By Paul Morris
From managing how digital display advertising shows up on pages to figuring out what types of content gets engagement, there’s a lot to keep track of when it comes to running a modern commercial website. All these tasks also need to work in tandem without slowing down site performance.
Here’s where Google Tag Manager comes in. GTM is a tag organisation tool that eases the burden of running a complex website for business owners. In this guide we’re going to look in detail at how it works. Let’s start with the basics.
What are Tags?
Tags are the pieces of a website’s HTML code that collect data. This data is then sent to third parties. Because of their core function, tags are versatile information-gathering tools. Tags can record the behaviour of your site’s visitors—from identifying the traffic source that referred them to your site to seeing how far down a page they scrolled.
There are all sorts of tags in a website’s source code performing all sorts of different roles (e.g. heat maps, remarketing, etc). Trying to manually add or edit each one would be an intensive, time-consuming affair that demands a high level of coding expertise to avoid making crucial errors.
What is Google Tag Manager?
Google Tag Manager is free, web-based software that streamlines the process of using and managing tags on a website or mobile app. It lets users add, edit, and disable tags without having to directly interact with a site or app’s source code.
GTM has a host of benefits, including:
- Less reliance on web developers, which is useful for small business owners who lack technical support
- AMP site and mobile app compatibility
- Convenient, all-in-one place for storing and modifying tags
- Template creation for use on different sites and marketing campaigns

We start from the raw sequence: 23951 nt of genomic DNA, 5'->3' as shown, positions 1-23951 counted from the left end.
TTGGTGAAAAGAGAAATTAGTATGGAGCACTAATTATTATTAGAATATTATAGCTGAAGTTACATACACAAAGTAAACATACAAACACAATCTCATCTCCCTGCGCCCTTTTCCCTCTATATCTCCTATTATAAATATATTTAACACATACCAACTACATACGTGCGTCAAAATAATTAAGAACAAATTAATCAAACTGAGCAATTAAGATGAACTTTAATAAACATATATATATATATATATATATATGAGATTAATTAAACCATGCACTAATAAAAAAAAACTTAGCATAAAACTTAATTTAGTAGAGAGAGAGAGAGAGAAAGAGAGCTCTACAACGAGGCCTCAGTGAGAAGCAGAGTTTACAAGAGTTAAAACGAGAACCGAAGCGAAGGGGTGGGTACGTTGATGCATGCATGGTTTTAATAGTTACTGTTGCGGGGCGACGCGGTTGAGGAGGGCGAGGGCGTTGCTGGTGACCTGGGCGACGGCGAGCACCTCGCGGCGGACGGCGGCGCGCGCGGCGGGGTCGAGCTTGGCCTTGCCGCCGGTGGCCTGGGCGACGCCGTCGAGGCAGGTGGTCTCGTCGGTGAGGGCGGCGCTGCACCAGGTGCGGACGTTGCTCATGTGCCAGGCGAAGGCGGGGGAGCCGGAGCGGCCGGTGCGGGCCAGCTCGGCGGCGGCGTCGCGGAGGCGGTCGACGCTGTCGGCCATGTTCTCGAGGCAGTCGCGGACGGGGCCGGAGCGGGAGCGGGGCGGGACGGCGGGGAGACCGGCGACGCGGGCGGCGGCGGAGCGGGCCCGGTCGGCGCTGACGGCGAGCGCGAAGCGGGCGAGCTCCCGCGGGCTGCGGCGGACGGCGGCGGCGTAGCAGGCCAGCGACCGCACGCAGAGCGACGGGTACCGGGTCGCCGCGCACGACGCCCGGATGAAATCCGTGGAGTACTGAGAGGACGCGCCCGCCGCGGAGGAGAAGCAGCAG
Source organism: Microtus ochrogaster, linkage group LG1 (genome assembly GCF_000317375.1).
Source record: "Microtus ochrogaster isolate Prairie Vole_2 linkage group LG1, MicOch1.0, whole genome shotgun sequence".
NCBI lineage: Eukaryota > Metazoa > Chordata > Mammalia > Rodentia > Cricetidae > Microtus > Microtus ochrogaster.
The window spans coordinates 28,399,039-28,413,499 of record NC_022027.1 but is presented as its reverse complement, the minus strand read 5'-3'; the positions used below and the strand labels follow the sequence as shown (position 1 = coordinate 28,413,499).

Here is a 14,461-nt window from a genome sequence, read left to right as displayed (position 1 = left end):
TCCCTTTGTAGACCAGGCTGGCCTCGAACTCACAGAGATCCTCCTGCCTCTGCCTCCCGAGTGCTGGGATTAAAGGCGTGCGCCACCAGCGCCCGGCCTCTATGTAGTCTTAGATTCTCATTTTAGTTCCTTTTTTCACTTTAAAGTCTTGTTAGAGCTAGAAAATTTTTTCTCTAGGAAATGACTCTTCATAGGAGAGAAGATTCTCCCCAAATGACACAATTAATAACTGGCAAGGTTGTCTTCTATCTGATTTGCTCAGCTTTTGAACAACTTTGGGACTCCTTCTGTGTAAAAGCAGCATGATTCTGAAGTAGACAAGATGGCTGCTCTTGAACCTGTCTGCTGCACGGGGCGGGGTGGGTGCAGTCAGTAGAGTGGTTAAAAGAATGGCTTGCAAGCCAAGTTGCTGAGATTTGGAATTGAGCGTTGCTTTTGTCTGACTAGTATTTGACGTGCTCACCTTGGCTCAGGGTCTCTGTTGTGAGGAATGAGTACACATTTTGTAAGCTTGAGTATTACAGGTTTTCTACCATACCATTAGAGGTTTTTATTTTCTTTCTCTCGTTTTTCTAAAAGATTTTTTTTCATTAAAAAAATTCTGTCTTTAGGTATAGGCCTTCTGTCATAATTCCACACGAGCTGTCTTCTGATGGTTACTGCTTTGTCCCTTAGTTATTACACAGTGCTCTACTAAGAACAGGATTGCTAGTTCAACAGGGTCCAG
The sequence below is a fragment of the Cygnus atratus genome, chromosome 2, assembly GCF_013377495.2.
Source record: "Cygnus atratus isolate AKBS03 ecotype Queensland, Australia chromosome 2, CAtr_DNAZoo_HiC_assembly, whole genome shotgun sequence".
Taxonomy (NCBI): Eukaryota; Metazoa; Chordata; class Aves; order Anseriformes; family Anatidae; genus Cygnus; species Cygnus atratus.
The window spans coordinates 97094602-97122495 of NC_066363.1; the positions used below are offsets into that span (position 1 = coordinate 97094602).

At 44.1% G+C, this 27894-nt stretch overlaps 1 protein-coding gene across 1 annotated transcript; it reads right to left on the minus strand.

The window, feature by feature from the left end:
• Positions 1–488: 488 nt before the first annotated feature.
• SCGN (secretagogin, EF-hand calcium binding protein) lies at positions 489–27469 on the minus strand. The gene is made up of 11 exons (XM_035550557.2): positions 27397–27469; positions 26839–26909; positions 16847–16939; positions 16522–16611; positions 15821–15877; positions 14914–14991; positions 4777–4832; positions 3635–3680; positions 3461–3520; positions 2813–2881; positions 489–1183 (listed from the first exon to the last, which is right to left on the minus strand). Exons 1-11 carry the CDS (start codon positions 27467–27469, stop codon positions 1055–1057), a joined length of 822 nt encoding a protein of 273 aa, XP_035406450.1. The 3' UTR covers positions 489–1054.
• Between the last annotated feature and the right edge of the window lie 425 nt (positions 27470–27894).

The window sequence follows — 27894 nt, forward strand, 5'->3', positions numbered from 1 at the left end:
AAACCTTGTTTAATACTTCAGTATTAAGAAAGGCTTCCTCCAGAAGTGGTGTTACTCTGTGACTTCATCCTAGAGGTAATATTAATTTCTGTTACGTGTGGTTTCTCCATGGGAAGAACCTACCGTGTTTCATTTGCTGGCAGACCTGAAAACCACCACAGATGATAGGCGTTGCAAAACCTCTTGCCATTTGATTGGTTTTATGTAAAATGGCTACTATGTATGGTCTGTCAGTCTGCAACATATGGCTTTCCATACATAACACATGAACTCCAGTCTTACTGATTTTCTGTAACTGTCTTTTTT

- Flexible user access granting for task delegation and sharing info with clients
Defining Commonly Used Terms
The process of using Google Tag Manager can be confusing for a lot of site owners, so let’s define the commonly used terms on the platform:
As previously mentioned, tags collect data. In action, they are the pieces of HTML code that tell GTM what to do.
Rules determine when tags are executed or disabled.
Macros are pre-defined sets of conditions that run rules.
As the name suggests, containers are where the tags for your site are held. A container is the first thing you need to create upon starting up GTM. It has to be added to the source code for it to show up on each page.
Tags require specific conditions to be met before they fire off. These are the triggers, which are made up of events and filters.
An event could be when a visitor clicks a link or scrolls down to a certain point on a page. Filters, meanwhile, allow for granularity regarding when an event should trigger a tag. You can choose operators, values, and variables for your filters.
An operator indicates if an event should be equal to, greater than, or lesser than the value for a tag to fire off. Values can be numerical or be a specific term …read more
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